“Fly Girl” by Queen Latifah
Back in the day, referring to a female as “fly” was basically another way of saying that she is physically attractive. And as a premise to “Fly Girl” Queen Latifah is acknowledging her own flyness, shall we say. However, her musical career was not like that of the popular female rappers we have come to know in the 21st century.
Thus Latifah doesn’t use the fact that dudes are attracted to her to brag about or take their money. Instead she takes more of an analytical and conscious approach to the matter at hand, such being indicative of the fact that she was one of the first intellectual female rappers in hip-hop.
And the story begins more like a typical dance song being relayed by a young lady. The Queen is in “the mood for a party”, so she decides to “go out to a club”. And while there, once again due to her looks, she becomes a center of attention for the “guys in the house”.
So the refrain that follows the first verse has her interacting with a typical representation of one of these dudes who proceeds to try to pick her up. And what she is telling him is that she’s “not the type of girl” to just entertain any and every guy. Then he proceeds to attempt to lure her with his wealth. However, Latifah counters by asserting that she is not in need of his money.
So his next strategy is to pull out the big guns of flattery by professing his love for her. However, she thinks he’s “mad” for taking it there. Or put alternatively, she’s not stupid, as in she doesn’t even know this dude “from a can of paint”. In other words she does not know his true character, regardless of what he says. Then on top of that, as put forth earlier she’s not the type to just hook up like that. So it’s like basically she has turned her random admirer down.
Indeed judging by the beginning of the second verse, the rapper generally feels that guys just stepping to her out of the blue is kinda disrespectful. For example, she doesn’t like being called by the term “baby”. She’s the type that if someone does decide to approach her in a romantic fashion, she expects him to do so with the “respect… a lady” like herself deserves.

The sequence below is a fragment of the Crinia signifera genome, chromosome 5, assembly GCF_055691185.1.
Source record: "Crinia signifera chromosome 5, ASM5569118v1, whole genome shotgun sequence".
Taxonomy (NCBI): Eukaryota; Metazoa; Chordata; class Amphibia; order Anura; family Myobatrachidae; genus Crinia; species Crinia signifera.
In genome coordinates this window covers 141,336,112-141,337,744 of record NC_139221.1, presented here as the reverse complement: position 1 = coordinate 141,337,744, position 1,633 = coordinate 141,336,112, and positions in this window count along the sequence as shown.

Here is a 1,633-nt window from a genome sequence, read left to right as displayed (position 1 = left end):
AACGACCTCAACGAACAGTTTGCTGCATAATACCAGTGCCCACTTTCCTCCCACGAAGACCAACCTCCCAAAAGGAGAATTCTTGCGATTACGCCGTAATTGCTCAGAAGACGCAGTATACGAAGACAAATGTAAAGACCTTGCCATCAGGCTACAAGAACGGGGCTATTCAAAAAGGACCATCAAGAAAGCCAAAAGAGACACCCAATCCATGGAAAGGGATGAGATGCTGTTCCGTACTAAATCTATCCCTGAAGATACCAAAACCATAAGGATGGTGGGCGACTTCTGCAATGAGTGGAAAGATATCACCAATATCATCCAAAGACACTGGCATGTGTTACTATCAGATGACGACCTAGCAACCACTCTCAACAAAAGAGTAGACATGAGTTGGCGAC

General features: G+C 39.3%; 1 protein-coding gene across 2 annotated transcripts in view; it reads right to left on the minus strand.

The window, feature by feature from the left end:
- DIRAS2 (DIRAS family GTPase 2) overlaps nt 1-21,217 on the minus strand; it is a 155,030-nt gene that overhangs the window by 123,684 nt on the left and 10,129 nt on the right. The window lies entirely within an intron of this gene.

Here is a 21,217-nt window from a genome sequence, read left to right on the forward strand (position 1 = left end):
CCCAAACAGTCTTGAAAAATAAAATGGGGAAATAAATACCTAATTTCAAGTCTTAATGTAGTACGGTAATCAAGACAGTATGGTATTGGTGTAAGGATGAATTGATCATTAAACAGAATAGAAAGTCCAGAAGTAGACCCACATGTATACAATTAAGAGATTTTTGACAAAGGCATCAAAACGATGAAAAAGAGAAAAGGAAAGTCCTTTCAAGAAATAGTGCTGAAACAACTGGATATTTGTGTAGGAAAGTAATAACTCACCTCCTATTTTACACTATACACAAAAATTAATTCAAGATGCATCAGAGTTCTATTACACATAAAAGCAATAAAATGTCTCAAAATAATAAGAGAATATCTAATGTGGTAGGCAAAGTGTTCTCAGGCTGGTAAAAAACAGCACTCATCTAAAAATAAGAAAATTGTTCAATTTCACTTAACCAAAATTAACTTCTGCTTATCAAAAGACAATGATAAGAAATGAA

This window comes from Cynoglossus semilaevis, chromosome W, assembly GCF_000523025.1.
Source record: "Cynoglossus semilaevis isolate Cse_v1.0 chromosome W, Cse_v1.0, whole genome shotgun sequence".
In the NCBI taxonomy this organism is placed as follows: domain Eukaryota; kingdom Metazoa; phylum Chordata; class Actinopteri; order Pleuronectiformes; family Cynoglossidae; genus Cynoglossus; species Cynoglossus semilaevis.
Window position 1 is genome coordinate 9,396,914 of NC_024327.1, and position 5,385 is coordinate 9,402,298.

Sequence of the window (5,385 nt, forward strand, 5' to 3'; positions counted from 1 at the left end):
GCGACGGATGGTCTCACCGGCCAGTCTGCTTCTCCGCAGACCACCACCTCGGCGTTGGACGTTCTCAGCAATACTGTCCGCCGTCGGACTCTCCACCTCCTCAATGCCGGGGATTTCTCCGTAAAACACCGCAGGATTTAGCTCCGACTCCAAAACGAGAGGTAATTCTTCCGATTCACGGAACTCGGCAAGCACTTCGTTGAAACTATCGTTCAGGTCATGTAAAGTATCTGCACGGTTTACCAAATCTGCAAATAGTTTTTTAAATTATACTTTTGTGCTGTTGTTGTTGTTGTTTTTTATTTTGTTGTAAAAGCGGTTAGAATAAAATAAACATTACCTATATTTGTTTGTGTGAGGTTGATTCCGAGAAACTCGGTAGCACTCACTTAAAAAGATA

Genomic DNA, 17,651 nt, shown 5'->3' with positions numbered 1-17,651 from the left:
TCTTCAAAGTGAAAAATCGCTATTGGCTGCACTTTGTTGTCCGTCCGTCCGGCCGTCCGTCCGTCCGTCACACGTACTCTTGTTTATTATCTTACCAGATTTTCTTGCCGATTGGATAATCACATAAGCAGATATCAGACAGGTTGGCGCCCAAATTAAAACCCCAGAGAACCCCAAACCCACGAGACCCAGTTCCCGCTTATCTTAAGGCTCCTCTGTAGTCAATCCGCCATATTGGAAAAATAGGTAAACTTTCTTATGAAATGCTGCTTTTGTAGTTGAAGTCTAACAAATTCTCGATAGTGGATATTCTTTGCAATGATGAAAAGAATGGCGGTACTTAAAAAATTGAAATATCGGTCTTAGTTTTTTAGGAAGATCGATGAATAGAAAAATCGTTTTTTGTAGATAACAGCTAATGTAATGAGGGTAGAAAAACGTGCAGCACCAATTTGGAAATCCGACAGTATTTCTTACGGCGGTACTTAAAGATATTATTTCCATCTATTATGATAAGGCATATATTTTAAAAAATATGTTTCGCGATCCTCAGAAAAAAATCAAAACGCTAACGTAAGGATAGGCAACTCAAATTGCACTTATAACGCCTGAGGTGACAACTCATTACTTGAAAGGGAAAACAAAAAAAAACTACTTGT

So don’t come to her with none of that “yo, baby” c*ap. The Queen is not into random hookups. Rather the type of guy she’s looking for is someone “with class” akin to a soulmate. She is not the kind of one-night lover you commonly come across in nightclubs.
Then the chorus is actually led by a male vocalist. And what he is doing is portraying the role of one of the aforementioned suitors. And his message to the vocalist is two-fold. First is that she is in fact physically appealing. And secondly, if she does entertain his advances, he won’t do anything to harm her.
What this whole interaction is supposed to represent, more or less, is your average instance of male trying to pick up a female he doesn’t know. In other words, the female is being cautious and hard-to-get. And the male is assuring her that not only does he truly like her but also that he is not anyone dangerous.
So the lady uses the third verse to further express what it is she is looking for from someone she actually decides to take it there with. And what she desires is a partner who is a friend as well a lover. Moreover he should be monogamous, not dating her and “two or three others” simultaneously.
So it isn’t a case of someone being able to buy or seduce her. Rather the one that is truly dedicated is also the one she will give her love to. And even though he may not be around at the moment, she is confident that “someday” she will “find him”. And when she does, she also knows that he’s not going to use the same cheesy pickup lines as illustrated earlier in refrain and chorus.
So in the fourth and final verse, we see that Latifah’s confidence is manifested by her chillin’ at home, taking things easy. When she does get aroused, if you will, instead of doing anything rash she calls her mother for advice. And mom lets her know that undoubtedly she will have frustrating “days like this”. So she is able to once again gain her composure, looking forward to meeting her soulmate, which she is sure to transpire in the near future.
What Queen Latifah’s “Fly Girl” is all about
So conclusively, this is the story of a lady who may be romantically frustrated to some degree. Yet she is not privy to giving her love to someone whom she perceives as a playa. Rather she believes the right mate will come eventually. So regardless of how many guys try to pick her up in the meantime, she will turn them away and wait for her dream date to materialize.
Did Queen Latifah write “Fly Girl”?
Yes, she was one of the writers of the song. She co-wrote it with a musical duo known as Soulshock & Cutfather. The duo also produced it.
Anyone born after the turn of the century may recognize Queen Latifah as more of an actress and television personality. But she actually got her foot in the door via rapping, in fact being one of the first rappers to transition from music to Hollywood. And this track is from her second album, which is entitled “Nature of a Sista’”. Moreover, Tommy Boy Records released it as the lead single from said album on 3 September 1991.
Success of “Fly Girl”
This track appeared on a couple of Billboard charts, breaking that top 20 of the Hot R&B/Hip-Hop Songs and Hot Rap Songs listing. And it also charted in New Zealand and the UK.